Richard Ervin and the Gradualist Approach to Desegregation

On May 12, 1955, Florida Attorney General Richard Ervin submitted an amicus curiae brief to the United States Supreme Court proposing a gradual approach to school integration. The court had just recently ruled in the case of Brown v. Board of Education in May 1954 that racially segregated schools were unconstitutional.

Headline in the Tallahassee Democrat, the day the U.S. Supreme court issued its opinion that separate schools were inherently unequal and therefore unconstitutional (17 May 1954). State Archives of Florida, Florida Memory.

Headline in the Tallahassee Democrat, the day the U.S. Supreme court issued its opinion that separate schools were inherently unequal and therefore unconstitutional (17 May 1954). State Archives of Florida, Florida Memory.

The court chose to shelve the case for a year, citing a need for further study on how best to implement the decision. Sensing an opportunity to preserve segregation, acting Florida Governor Charley Johns enlisted the expertise of Attorney General Ervin, State Superintendent of Education Thomas D. Bailey, and Florida State University sociologist Lewis Killian to compile a report outlining the “practical problems involved [with desegregation] and recommendations” for implementation.  The Florida Cabinet approved a $10, 000 budget for the study, which began in the summer of 1954.  Killian began by seeking the opinions of elected officials, journalists, educators, and police chiefs on the subject. Approximately 8,000 surveys reached a biracial sample of community leaders, with a total response rate of fifty one percent.

Atty. Gen. Richard Ervin (left), with Rep. Ben Hill Griffin of Polk County (right). Griffin was chairman of a committee devising legislation allowing parents to withdraw their children from integrated schools  (1959). State Archives of Florida, Florida Memory

Atty. Gen. Richard Ervin (left), with Rep. Ben Hill Griffin of Polk County (right). Griffin was chairman of a committee devising legislation allowing parents to withdraw their children from integrated schools (1959). State Archives of Florida, Florida Memory

The responses from African-Americans revealed several prevalent fears associated with desegregating Florida’s public schools, including “withdrawal of white children from the public schools, the maintenance of discipline in mixed classes by Negro [sic.] teachers, refusal to employ Negro teachers for mixed schools, and difficulty in obtaining white teachers” as the “outstanding potential problems found to be expected.” White responses emphasized similar concerns over such matters as maintaining discipline in mixed classrooms, questionable cooperation of white parents, and violent outbreaks.  In a telling statistic, seventy-five percent of African-American participants supported the Brown ruling and believe the majority of whites did also.  In contrast, a similar percentage of whites thought blacks largely supported segregation. Armed with Killian’s results, Attorney General Ervin made a strong case for gradualism. After a year of delay, the United States Supreme Court reconvened in spring 1955 to clarify the federal enforcement of desegregation in a session aptly nicknamed Brown II.  The court considered the research of ten states regarding school desegregation, lauding Attorney General Ervin’s brief as a particularly strong resource. On May 31, 1955, after much deliberation, the justices handed down their decision.  The court mandated that compliance with the Brown decision should occur with “a prompt and reasonable start,” carried out with “all deliberate speed.”  The vague language coupled with Ervin’s push for gradualism foreshadowed the long battle for school desegregation in post-Brown Florida.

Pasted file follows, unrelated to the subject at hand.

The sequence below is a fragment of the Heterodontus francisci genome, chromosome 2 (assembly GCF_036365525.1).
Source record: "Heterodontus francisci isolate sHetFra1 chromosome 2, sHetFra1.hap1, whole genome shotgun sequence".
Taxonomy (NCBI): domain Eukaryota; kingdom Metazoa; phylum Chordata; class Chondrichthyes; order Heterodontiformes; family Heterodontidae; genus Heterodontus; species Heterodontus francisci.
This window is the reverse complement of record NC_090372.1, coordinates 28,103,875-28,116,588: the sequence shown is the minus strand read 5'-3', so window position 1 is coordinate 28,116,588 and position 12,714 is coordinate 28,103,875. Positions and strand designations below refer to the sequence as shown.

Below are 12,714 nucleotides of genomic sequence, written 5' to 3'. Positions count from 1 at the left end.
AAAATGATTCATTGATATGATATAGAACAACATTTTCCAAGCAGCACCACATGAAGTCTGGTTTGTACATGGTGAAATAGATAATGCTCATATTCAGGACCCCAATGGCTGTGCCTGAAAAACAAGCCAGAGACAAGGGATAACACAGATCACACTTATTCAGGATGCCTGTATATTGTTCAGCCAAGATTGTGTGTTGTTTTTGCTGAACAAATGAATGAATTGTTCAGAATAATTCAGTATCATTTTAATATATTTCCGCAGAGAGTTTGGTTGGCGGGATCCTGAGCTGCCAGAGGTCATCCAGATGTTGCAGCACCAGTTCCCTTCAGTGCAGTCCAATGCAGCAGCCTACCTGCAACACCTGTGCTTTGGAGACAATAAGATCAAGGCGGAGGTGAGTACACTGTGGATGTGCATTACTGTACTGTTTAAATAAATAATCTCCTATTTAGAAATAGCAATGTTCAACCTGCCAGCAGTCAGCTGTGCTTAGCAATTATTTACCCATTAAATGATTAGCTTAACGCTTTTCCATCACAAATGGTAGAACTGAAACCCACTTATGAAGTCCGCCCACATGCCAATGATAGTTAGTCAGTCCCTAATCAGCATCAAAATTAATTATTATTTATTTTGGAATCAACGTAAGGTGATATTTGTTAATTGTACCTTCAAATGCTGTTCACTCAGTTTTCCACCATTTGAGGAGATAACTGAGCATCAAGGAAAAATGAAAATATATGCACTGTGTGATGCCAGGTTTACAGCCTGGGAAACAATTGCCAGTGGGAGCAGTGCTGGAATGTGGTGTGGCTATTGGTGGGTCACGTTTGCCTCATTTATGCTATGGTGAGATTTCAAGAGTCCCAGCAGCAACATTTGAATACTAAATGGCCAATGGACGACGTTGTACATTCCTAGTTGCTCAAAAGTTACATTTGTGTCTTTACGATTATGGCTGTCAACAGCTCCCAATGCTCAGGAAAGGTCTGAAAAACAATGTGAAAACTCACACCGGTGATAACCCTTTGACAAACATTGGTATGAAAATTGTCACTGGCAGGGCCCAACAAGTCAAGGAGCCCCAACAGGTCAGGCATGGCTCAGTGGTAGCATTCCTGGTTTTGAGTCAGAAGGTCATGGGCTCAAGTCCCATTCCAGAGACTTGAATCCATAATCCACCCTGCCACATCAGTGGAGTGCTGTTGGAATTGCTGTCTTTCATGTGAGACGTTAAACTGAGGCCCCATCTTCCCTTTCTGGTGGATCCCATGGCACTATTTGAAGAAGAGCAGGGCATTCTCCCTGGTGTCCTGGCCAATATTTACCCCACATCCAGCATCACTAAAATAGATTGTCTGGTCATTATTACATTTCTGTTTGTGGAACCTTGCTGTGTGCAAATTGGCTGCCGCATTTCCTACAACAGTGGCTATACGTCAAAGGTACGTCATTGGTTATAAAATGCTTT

The slow pace of social change in Florida prompted many African-Americans to take action. In the above picture, dated 1962, young men and women stand outside the Florida Theatre in Tallahassee, calling on white America to reevaluate racial segregation. Eight years after the Brown decree only a handful of school districts in Florida were desegregated. Miami-Dade was the first in 1959. State Archives of Florida, Florida Memory.

The slow pace of social change in Florida prompted many African-Americans to take action. In the above picture, dated 1962, young men and women stand outside the Florida Theatre in Tallahassee, calling on white America to reevaluate racial segregation. Eight years after the Brown decree only a handful of school districts in Florida were desegregated. Miami-Dade was the first in 1959. State Archives of Florida, Florida Memory.

 

 

The Tallahassee Bus Boycott Begins (May 1956)

On May 26, 1956, two female students from Florida Agricultural and Mechanical University (FAMU), Wilhelmina Jakes and Carrie Patterson, sat down in the “whites only” section of a segregated bus in the city of Tallahassee. When they refused to move to the “colored” section at the rear of the bus, the driver pulled into a service station and called the police. Tallahassee police arrested Jakes and Patterson and charged them with “placing themselves in a position to incite a riot.”

In the days immediately following these arrests, students at FAMU organized a campus-wide boycott of city buses. Their collective stand against segregation set an example that propelled like-minded Tallahassee citizens into action. Soon, news of the boycott spread throughout the community.

Reverend C. K. Steele at the Bethel Missionary Baptist Church, Tallahassee, January 3, 1957

Reverend C. K. Steele at the Bethel Missionary Baptist Church, Tallahassee, January 3, 1957

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